An agricultural town makes its claim as the new farm-to-fork capital of Sonoma County
It used to be that the best food in Petaluma was simply passing through, on its way from Wine Country farms to kitchens in San Francisco and beyond, as the town’s old grain elevators and railway tracks attest. Nearby organic growers and ranches continue to churn out the goods, but a new generation of locavore restaurants and darling shops has awakened the appetite of this once-sleepy thoroughfare and made it a food destination itself. Pull off the highway on your way to the tasting rooms the area is famous for, and a “quick” detour can easily eat up a whole day.
Start at ’s downtown Fourth Street location for a single-origin roast, or maybe the Acre Dream: cold brew finished with housemade chicory syrup and your choice of milk (including soy, almond, and coconut).
Technically a tidal slough, the Petaluma River used to be one of the busiest shipping lanes in California. With the big boats mostly out of the way these days, you can rent a kayak from and spend the morning cruising along the calm water while taking in the rolling Sonoma hills. For a fee, Clavey will drop off and pick up at Cavanagh Landing.
At , a wholesome brunch might involve a bowl of sautéed Swiss chard with sweet-potato noodles or sourdough pancakes made using starter that’s been in the owner’s family for 100 years.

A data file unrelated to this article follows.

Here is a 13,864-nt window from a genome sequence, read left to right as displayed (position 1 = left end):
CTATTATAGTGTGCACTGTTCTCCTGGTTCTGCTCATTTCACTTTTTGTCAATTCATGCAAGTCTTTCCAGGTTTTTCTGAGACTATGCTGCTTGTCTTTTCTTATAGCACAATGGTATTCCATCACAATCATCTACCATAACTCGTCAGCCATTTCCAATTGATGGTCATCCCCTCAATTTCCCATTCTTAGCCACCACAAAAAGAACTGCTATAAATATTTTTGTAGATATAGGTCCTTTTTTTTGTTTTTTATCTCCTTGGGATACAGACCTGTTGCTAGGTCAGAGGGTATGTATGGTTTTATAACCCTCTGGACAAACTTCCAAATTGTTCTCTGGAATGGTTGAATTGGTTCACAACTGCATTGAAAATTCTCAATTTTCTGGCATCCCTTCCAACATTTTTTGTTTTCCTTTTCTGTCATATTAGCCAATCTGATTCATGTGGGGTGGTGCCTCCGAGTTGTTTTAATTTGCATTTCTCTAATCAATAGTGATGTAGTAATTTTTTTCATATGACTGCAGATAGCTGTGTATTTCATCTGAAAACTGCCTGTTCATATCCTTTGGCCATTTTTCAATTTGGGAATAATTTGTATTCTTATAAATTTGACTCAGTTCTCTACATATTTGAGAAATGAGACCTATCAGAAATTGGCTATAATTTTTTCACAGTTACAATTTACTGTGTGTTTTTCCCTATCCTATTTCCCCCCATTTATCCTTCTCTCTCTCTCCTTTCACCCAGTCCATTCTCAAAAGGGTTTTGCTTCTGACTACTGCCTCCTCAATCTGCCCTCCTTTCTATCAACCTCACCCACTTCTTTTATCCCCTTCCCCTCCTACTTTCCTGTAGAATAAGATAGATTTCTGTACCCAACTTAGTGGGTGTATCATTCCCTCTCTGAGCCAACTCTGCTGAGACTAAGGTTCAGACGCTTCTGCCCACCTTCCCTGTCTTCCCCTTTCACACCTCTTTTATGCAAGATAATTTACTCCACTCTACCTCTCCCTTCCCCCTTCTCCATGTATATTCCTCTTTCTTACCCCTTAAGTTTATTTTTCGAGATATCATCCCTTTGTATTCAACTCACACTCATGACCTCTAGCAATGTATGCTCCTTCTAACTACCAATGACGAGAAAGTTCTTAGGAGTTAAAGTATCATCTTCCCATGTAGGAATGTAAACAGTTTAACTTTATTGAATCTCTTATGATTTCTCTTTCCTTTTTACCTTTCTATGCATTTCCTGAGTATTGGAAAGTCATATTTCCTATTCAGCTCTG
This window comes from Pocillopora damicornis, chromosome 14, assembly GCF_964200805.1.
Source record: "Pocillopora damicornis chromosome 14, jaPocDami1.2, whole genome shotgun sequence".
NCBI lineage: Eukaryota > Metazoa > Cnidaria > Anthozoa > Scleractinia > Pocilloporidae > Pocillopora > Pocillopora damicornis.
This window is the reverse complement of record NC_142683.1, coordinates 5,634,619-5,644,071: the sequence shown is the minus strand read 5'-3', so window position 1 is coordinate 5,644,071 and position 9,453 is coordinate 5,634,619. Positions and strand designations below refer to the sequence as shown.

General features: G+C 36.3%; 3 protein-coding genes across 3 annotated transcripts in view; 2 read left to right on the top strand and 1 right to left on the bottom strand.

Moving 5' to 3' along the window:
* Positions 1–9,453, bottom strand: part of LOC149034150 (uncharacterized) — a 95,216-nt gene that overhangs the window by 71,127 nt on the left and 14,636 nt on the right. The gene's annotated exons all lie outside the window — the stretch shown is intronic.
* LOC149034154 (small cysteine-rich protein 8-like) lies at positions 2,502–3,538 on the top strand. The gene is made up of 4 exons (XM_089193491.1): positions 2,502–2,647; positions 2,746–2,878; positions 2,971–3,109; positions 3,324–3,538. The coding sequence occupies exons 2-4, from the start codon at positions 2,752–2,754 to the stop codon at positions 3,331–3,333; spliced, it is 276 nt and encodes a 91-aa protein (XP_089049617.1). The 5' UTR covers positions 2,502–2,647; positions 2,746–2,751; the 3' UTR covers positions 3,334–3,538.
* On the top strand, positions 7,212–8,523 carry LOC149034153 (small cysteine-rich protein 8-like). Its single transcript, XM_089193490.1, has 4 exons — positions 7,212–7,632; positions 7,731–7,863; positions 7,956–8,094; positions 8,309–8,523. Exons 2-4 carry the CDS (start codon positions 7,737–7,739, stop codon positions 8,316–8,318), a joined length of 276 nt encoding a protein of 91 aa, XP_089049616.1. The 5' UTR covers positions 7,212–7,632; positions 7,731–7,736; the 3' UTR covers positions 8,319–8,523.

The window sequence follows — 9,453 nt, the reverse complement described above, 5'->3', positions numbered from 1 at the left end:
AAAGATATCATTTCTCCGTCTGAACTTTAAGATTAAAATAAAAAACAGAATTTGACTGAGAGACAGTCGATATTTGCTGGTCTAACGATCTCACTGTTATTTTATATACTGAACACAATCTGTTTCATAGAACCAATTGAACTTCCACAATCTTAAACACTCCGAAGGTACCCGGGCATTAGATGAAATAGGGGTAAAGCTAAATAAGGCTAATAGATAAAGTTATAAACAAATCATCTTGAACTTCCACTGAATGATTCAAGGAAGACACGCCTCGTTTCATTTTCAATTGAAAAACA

After lunch, hop across the street to and browse goods—like hand-thrown stoneware bowls from Farmhouse Pottery—made by U.S. artisans.
recently moved to a smaller space just a stone’s throw from its old home in the big, drafty Sonoma County National Bank building. With more than 1,800 varieties of heirloom seeds—from Royal Golden watermelon to Green Zebra tomatoes and multi-colored Glass Gem popcorn—it’s an inspiring stop even if you don’t garden.
One block east, the waterfront’s cobblestones and old brick façades speak to the deep history here. Cross the Water Street footbridge to reach , a pavilion with food trucks, an outdoor patio, and an indoor beer garden.
Stop by to sample small-production, single-vineyard wines at Petaluma’s first downtown tasting room. The juicy, silky-smooth Rougissant Pinot Gris is ideal for summertime sipping.
Cap the day with an early dinner at , Petaluma’s newest seafood restaurant. The selection of bivalves rotates weekly, but local Hog Island oysters on the half-shell are a menu staple, naturally.
Wing by wing, is being restored to its 1920s art deco grandeur. Soak up a summer evening in the lush interior courtyard before retiring. (From $200.)